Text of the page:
Anywhere they find convenient becomes a hibernaculum for them. However, some species of snakes move to specific areas for brumation. The timber rattlesnake is a typical example. This snake goes back to their place of birth to brumate during the winter.

Do Snakes Brumate Together?

snakes hibernate brumate

Some species of snake brumate alone, while others brumate together.

The eastern hognose, the Massasauga rattlesnake and the tiger rattlesnake are snake species known to brumate alone. Garter snakes, on the other hand, are known to brumate in very large groups; there could be as many as 20,000 garter snakes brumating in the same place. This behavior is known as communal brumation. Some species have been found to brumate with other snake species. For example, communal brumation has been observed between black racers and rattlesnakes.

Scientists believe that communal brumation helps snakes live longer and reproduce better.

Do All Snakes Brumate?

No, not all species of snakes brumate. Climatic conditions are a big determinant. Snakes go into brumation in unfavorable environmental conditions, usually winter, so snake species living in hot climates don’t necessarily have to brumate.

However, some species of snakes may brumate (experience periods of lower activity) in other unfavorable environmental conditions, like droughts or dry seasons. However, this type of brumation isn’t as severe as brumation caused by a cold environment. A good example is anacondas, which live in warm and tropical climates.

How Long Do Snakes Brumate?

Brumation lasts as long as the weather is unfavorable for the snake’s normal metabolic activity. It is determined by the environmental conditions and the species of snakes. Brumation can last as long as nine months in very cold climates, while it could be a matter of weeks in other climates.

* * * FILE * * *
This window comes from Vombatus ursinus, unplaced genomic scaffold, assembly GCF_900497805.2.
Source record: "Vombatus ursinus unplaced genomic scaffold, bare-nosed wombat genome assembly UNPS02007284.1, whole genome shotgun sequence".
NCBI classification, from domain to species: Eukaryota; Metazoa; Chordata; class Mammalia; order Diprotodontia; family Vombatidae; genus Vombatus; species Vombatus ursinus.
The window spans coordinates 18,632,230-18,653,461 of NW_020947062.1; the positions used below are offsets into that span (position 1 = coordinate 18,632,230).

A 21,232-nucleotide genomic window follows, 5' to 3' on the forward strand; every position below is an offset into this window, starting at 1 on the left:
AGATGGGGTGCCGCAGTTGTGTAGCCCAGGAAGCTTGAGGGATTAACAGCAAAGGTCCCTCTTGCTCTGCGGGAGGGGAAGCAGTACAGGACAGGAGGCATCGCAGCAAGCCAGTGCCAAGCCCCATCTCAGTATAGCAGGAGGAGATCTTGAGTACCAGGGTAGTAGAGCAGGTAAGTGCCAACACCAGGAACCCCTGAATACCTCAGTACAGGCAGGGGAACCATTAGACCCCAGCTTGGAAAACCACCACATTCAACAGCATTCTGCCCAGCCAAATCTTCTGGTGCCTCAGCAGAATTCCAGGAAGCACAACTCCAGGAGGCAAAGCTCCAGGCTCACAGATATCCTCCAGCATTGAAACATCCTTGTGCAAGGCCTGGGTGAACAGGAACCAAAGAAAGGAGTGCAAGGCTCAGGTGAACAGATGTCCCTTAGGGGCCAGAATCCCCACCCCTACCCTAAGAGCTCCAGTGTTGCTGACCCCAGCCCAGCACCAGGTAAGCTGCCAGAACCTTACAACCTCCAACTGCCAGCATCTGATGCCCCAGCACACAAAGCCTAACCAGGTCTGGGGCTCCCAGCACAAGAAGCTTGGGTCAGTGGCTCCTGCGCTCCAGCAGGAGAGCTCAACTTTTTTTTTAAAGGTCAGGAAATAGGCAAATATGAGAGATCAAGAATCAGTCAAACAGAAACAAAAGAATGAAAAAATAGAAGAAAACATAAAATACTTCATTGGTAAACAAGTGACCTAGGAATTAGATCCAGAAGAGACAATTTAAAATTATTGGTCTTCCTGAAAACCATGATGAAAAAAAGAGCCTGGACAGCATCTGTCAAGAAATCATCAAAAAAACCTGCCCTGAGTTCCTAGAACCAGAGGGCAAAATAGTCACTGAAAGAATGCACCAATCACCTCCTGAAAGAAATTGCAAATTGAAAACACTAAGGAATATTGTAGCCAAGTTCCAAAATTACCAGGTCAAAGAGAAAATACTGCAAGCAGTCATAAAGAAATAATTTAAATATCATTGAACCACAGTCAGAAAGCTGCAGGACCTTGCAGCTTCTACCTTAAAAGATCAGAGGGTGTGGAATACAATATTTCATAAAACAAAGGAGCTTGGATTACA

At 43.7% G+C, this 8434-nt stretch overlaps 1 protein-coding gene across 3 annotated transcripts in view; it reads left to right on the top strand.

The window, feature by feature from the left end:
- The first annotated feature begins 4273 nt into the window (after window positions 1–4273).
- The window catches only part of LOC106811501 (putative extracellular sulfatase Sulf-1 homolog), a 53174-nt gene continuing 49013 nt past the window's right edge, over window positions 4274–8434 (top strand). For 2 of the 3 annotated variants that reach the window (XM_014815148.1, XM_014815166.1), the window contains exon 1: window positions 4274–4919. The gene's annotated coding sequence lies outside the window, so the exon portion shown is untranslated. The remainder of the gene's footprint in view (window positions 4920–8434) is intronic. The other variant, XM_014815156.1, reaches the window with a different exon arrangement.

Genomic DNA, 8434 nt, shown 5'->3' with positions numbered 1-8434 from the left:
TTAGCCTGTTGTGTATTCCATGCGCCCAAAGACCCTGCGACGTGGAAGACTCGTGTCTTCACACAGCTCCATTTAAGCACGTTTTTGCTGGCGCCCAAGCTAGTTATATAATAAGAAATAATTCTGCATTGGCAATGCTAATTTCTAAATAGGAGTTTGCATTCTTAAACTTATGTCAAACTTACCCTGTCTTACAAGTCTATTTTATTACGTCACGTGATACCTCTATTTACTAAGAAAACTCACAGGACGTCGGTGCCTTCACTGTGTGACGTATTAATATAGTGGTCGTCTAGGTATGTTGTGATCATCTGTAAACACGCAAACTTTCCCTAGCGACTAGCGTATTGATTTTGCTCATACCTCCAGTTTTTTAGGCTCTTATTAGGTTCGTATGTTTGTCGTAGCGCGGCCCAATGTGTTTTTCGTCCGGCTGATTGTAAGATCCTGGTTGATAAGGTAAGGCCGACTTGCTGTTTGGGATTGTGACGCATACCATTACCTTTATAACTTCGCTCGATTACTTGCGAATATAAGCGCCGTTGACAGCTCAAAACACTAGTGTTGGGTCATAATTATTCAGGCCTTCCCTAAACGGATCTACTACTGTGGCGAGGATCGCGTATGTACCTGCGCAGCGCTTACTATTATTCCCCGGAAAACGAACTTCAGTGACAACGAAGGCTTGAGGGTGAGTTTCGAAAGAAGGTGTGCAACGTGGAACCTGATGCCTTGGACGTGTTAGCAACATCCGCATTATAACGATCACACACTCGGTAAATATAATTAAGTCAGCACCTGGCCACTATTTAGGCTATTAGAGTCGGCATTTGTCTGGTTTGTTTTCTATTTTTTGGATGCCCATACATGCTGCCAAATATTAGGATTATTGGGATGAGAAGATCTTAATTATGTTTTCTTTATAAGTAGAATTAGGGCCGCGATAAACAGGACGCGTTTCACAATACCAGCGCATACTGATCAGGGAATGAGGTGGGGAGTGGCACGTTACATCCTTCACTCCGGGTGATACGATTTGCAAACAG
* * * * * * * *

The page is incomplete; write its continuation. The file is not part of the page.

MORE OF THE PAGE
Similarly, different species do not react to cold temperatures in the same way.

How Do You Know If a Snake Is Hibernating?

It is very possible to encounter snakes during brumation. The best way to tell is by the time of year and the behavior of the snake.

For example, if you happen to encounter a slow and sluggishly moving snake under a pile of mulch during the cold winter months of November and December, then they’re probably brumating.

If you find hundreds of garter snakes in a spot during the cold winter months, they’re probably brumating.

They are not as agile as they used to be in the summer, and sometimes they do not move away when you meet them. This tells you that they’re in brumation.

Can Snakes Die While in Brumation?

Yes, snakes can die during brumation. Brumation is a very vulnerable period for snakes, which is why they choose conducive areas for brumation. Failure to do so might result in death. Snakes may not be able to defend themselves well against their predators during brumation. King snakes are known to eat other vulnerable snakes during brumation.

Do Pet Snakes Brumate?

Brumation is very common for snakes in cold regions and pet snakes in cold regions aren’t an exception. They go into brumation just like other snakes in the wild. Pet owners have to make sure that they provide their snakes with warm enclosures during the cold months. The major sign that shows when your pet snake is about to go into brumation is that they begin to lose their appetite. They will also show signs of weakness and sluggishness that correspond to the partial dormancy state of brumation.

Conclusion

Technically, snakes hibernate, but it is called brumation. They do not hibernate the way other animals do, such as rodents, bats and bears. A snake in brumation only shows partial dormancy. They are still able to move about during this time, but they’re usually slow and sluggish. Snakes eat less in the months leading up to their brumation period. This is to make sure that they are able to digest all the food in their bodies. They experience a reduction in metabolic activities during brumation. According to scientists and snake researchers, brumation helps snakes live healthy lives.

About the Author

snakes hibernate brumate

Dustin Williams

Dustin Williams is a seasoned author who brings a wealth of knowledge and experience to the world of pet literature. His expertise stems from a lifelong immersion in the fascinating world of animal companionship and care. As a third-generation aquarist, Mr. Williams boasts a deep understanding of aquatic life. His passion began in childhood and [...] Author Details